So I’m hesitant to recommend this, because I don’t know how rodent proof they actually are, but we store some of our emergency supplies in “Action Packer” 24- or 35-gallon bins (can’t remember which size off the top of my head). The only reason we have them is that my husband used them to store supplies at his research field sites in grad school. He and one of his collaborators kept their experiment running for like a decade, so these bins were literally sitting out in some very exposed, rodent-y conditions, full of supplies, for ten years, and nothing in them was ever contaminated or damaged. True, their field gear did not include snacks, but my husband is so adamant that the Action Packers are rodent proof that he convinced me to keep our disaster supplies in them in the backyard when we first moved up to the PNW. I lined them with contractor bags that I sealed, and that worked to keep out rain and rodents (which we definitely have in our backyard) for something like a year. I eventually moved the Action Packers inside because I felt like ants were an inevitability and didn’t want to have to deal with that mess, but nothing more than a lone spider ever actually got in.

      Where to store stuff in the garage is harder, but I think Gideon and hikermor have good suggestions. The only other thing I can think of is to see if there are any seismic retrofit contractors in your area who give free or low-cost consultations and see if you can wrest some info. out of them about the structural vulnerabilities of your garage. As hikermor said, wood framed buildings are generally pretty earthquake resilient, so I wouldn’t be super-worried about a total collapse if that’s what you have, but garage doors are also big openings and can be weaker than other parts of the building, especially in older construction.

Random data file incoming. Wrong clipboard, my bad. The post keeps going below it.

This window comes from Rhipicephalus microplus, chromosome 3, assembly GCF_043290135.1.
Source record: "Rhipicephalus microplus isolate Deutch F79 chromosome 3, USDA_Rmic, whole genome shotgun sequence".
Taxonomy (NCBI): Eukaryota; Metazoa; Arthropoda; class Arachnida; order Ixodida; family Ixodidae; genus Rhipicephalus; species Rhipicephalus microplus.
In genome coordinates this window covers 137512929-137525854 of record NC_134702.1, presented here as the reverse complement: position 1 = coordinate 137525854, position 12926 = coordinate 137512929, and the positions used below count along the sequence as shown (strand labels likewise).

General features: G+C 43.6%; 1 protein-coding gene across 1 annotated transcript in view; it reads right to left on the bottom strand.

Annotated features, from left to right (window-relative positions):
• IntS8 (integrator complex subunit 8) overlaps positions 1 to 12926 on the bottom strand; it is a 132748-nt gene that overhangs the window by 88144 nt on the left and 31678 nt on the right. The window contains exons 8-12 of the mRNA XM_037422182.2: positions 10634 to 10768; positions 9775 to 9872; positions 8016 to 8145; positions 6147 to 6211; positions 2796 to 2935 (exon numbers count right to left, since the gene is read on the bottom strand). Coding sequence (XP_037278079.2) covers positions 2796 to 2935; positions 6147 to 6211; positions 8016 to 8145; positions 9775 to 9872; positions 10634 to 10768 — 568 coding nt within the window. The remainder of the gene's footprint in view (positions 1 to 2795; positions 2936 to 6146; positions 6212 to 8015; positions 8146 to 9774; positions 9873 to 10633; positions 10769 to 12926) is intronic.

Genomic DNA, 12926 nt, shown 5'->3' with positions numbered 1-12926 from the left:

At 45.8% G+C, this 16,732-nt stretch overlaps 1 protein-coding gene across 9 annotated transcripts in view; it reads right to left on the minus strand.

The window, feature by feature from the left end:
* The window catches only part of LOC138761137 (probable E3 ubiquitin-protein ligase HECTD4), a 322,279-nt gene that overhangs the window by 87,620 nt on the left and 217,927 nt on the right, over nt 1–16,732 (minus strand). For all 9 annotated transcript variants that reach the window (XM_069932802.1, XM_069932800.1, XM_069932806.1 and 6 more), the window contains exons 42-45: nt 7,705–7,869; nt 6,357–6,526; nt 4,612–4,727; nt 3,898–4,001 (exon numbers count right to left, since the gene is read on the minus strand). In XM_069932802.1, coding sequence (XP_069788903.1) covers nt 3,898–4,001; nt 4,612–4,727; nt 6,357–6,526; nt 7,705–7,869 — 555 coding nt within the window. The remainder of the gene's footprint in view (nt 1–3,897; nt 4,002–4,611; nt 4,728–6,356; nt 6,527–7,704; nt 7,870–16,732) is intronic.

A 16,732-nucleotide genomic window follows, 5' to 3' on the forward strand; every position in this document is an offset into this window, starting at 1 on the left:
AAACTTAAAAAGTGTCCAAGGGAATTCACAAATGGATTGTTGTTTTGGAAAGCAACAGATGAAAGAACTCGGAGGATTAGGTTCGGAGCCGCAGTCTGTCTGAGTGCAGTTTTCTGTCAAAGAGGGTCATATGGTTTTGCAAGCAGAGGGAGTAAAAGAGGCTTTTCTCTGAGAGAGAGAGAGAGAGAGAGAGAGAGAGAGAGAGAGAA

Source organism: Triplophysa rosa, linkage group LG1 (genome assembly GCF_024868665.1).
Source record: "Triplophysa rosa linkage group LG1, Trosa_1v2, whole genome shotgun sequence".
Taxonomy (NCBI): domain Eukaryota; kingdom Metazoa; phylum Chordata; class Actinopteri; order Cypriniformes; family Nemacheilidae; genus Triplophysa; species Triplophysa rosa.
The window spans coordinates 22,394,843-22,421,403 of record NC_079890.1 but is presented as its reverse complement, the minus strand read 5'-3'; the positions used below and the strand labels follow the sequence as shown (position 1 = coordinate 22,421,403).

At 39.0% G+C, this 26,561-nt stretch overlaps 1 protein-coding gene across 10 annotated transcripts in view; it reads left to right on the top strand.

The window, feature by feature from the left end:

Best of luck!


      • 4

        I keep some of my items in Action Packers which are stored outside underneath hedges, etc, and fully exposed to the SoCal environment.  I do seal the lid/box joint with duct tape. to keep out bugs, etc.  No signs of rodent activity over several years…

      • 3

        You could easily keep a month of food in an Action Packer and store that at the far end of your yard away from the house. Then if your house collapses you have enough food until you could have a crew come over and dig out the rest of your food.